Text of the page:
I wrote several months back that unless the courts are given the power to alter the terms of a mortgage–the way bankruptcy judges can alter just about everything else–the road to a real estate recovery would be long, bumpy and increasingly painful.
And, here’s the proof.
RealtyTrac reports that home foreclosures have set yet another record for the month of July—-As Reuters reports, this, even though there are reportedly federal and state programs out there that are supposed to bring relief to the home market.
Why do I say “reportedly?” Because, frankly, they really aren’t working all that well. Relatively few people have managed to get mortgage modifications and, when they do, it is almost always a modification of just the interest—which means, in the long run, they may end up actually being even more in debt to the bank.
According to the RealtyTrac figures as reported by Reuters, “Foreclosure activity jumped 7 percent in July from June and 32 percent from a year earlier.”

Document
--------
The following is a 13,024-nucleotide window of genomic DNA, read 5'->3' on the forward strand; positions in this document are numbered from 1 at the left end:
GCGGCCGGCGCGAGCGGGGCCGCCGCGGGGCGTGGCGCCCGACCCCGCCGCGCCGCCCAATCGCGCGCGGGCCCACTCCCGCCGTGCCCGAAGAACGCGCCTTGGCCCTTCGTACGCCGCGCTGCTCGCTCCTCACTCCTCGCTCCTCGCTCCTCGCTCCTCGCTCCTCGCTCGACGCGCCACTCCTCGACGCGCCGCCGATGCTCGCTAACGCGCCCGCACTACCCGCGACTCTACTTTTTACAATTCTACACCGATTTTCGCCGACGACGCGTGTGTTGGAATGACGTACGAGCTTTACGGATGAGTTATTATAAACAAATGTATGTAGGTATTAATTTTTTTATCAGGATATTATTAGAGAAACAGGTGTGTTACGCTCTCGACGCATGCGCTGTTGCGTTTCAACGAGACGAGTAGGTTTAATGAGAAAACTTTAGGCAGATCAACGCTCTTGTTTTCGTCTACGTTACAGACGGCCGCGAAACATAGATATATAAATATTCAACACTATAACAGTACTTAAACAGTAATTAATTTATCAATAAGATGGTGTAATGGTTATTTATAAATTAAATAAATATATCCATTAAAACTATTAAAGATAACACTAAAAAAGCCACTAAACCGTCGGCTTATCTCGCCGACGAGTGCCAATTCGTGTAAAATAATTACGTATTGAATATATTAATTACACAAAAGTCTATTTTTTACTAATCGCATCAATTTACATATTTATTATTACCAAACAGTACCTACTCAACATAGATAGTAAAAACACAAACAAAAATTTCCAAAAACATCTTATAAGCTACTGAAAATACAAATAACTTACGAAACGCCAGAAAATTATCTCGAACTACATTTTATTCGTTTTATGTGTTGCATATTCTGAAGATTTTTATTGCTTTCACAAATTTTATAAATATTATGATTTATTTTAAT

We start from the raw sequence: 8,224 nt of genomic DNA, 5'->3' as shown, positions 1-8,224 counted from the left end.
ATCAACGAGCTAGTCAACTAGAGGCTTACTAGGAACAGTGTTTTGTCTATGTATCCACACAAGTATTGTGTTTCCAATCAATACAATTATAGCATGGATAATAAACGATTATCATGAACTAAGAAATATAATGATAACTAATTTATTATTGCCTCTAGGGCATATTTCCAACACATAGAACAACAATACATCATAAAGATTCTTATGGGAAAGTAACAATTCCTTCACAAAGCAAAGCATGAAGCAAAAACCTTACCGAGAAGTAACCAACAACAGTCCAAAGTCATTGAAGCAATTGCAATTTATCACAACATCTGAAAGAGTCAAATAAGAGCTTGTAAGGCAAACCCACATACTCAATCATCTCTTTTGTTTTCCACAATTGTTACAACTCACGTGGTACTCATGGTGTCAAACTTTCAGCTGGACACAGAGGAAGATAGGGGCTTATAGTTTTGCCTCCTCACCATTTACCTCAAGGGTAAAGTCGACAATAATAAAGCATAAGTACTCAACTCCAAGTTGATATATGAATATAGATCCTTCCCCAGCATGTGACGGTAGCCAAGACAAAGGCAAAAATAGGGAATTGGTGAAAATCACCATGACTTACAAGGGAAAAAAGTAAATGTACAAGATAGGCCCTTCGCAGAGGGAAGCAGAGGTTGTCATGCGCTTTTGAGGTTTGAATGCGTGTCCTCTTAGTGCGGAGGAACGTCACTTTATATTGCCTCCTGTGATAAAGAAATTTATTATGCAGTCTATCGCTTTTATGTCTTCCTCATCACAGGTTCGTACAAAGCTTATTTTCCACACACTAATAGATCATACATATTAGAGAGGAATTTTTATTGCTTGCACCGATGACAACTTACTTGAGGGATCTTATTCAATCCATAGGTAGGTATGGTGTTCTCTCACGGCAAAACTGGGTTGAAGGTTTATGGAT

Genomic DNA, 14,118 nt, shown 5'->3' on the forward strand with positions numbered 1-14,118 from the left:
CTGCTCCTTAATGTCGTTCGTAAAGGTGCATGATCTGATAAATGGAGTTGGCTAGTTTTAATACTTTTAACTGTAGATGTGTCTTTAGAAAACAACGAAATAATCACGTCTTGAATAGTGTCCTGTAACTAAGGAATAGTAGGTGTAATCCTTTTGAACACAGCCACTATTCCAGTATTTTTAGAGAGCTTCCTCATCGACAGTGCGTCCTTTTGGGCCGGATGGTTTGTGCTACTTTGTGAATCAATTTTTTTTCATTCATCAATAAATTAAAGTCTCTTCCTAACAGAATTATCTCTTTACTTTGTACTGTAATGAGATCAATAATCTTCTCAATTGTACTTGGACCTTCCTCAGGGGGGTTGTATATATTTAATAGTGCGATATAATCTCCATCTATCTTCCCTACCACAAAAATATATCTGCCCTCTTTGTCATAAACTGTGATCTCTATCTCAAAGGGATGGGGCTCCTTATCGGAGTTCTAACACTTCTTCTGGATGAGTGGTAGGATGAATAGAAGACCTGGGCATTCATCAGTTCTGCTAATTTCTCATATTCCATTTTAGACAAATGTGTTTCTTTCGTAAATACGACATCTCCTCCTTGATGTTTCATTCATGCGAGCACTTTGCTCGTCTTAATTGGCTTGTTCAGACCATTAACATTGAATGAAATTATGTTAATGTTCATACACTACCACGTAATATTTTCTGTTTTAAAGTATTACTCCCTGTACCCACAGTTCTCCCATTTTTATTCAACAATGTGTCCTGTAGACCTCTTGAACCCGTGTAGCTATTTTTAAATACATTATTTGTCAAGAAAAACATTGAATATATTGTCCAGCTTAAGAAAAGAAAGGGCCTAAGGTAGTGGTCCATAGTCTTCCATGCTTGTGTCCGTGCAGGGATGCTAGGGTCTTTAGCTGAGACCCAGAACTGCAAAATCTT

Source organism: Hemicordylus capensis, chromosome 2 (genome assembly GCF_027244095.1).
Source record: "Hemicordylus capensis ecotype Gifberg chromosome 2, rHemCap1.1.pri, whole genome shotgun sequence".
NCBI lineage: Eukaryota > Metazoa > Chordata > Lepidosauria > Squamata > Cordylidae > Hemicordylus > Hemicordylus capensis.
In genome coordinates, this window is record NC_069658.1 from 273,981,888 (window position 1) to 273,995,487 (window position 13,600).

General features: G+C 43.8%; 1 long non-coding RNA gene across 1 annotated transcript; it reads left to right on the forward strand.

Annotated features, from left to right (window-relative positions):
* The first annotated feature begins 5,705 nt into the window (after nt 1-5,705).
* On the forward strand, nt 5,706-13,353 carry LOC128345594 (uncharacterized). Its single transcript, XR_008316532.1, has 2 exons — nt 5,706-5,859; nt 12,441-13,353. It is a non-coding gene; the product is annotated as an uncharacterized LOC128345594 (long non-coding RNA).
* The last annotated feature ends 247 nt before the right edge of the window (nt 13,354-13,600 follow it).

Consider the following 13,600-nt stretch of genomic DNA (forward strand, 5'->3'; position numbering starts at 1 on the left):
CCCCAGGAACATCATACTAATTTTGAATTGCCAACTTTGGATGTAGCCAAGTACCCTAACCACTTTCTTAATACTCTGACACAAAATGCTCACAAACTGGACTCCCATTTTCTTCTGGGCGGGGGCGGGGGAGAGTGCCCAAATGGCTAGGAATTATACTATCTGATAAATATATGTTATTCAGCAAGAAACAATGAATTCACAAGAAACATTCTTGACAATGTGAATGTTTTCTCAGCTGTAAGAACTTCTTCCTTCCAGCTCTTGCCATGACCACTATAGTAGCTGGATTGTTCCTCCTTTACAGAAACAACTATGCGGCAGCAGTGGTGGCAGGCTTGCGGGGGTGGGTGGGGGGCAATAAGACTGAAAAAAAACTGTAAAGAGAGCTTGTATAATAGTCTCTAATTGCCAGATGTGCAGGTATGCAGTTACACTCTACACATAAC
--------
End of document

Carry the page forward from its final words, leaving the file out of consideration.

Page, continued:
Not surprisingly, the situation is worse in the very states that enjoyed the real estate bubble the most–Florida, Arizona, Nevada and the nation’s number one basket case right now, California, where things got so bad, they had to pay people with IOUs–though that is now supposed to end September 4th.
Unemployment is still rising…and, even when the numbers slip, it is because more and more of the unemployed have simply stopped looking for work which has the odd result of removing them from the official unemployment rate figures.
It doesn’t take a federal reserve official (maybe it does?) to figure out that as more people are thrown out of work, more people will end up being thrown out of their homes….unless something more radical is done.
And, the funny thing is, the more “radical” thing isn’t so radical at all. In fact, judges already have the power to modify mortgages for second, vacation homes—a nice gift for those rich enough to have two houses. Strange how that somehow becomes a “radical” solution when proposed for those poor folks who only have one roof over their heads?
Obama has long said he favors giving power to judges to bring about the changes needed that might actually make a real dent in the foreclosure epidemic, but then became all but mute when the legislation made its way through the Congress and down to defeat.